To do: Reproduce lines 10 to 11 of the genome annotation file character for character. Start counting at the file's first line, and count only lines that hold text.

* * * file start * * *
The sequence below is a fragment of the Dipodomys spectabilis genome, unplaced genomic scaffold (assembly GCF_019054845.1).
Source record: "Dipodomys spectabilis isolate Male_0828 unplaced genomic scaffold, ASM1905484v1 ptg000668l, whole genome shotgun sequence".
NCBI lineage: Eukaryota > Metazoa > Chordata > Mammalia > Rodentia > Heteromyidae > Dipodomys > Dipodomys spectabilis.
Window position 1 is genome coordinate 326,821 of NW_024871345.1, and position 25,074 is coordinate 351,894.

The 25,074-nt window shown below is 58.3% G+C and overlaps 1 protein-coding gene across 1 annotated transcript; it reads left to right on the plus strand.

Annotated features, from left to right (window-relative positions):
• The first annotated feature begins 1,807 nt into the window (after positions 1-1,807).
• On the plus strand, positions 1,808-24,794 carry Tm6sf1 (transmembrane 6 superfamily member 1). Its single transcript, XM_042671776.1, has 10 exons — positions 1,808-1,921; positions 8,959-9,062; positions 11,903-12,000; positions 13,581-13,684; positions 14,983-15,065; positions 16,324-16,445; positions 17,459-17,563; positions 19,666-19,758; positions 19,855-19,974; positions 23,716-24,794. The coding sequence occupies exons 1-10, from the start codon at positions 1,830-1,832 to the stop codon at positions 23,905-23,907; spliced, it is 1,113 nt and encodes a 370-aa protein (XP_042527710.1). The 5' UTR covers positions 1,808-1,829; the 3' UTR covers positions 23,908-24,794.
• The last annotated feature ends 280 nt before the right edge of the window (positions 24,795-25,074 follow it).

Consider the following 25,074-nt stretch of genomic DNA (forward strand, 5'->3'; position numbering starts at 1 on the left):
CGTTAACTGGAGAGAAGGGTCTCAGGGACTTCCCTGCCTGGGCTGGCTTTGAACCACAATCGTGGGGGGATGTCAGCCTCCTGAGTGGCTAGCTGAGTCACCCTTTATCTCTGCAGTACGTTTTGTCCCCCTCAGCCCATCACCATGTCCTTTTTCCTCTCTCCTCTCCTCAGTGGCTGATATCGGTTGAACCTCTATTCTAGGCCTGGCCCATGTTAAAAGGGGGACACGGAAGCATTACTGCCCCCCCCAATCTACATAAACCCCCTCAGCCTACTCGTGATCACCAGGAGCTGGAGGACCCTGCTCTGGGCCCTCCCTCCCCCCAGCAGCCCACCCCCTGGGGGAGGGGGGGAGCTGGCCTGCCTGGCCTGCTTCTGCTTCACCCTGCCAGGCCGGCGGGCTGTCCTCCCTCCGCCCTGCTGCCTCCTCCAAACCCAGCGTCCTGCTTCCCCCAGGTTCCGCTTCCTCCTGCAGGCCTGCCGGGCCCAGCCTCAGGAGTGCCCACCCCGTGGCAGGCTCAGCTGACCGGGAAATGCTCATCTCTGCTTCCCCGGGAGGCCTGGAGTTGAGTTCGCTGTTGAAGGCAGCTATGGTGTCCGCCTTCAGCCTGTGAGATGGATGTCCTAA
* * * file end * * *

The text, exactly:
Consider the following 25,074-nt stretch of genomic DNA (forward strand, 5'->3'; position numbering starts at 1 on the left):
CGTTAACTGGAGAGAAGGGTCTCAGGGACTTCCCTGCCTGGGCTGGCTTTGAACCACAATCGTGGGGGGATGTCAGCCTCCTGAGTGGCTAGCTGAGTCACCCTTTATCTCTGCAGTACGTTTTGTCCCCCTCAGCCCATCACCATGTCCTTTTTCCTCTCTCCTCTCCTCAGTGGCTGATATCGGTTGAACCTCTATTCTAGGCCTGGCCCATGTTAAAAGGGGGACACGGAAGCATTACTGCCCCCCCCAATCTACATAAACCCCCTCAGCCTACTCGTGATCACCAGGAGCTGGAGGACCCTGCTCTGGGCCCTCCCTCCCCCCAGCAGCCCACCCCCTGGGGGAGGGGGGGAGCTGGCCTGCCTGGCCTGCTTCTGCTTCACCCTGCCAGGCCGGCGGGCTGTCCTCCCTCCGCCCTGCTGCCTCCTCCAAACCCAGCGTCCTGCTTCCCCCAGGTTCCGCTTCCTCCTGCAGGCCTGCCGGGCCCAGCCTCAGGAGTGCCCACCCCGTGGCAGGCTCAGCTGACCGGGAAATGCTCATCTCTGCTTCCCCGGGAGGCCTGGAGTTGAGTTCGCTGTTGAAGGCAGCTATGGTGTCCGCCTTCAGCCTGTGAGATGGATGTCCTAA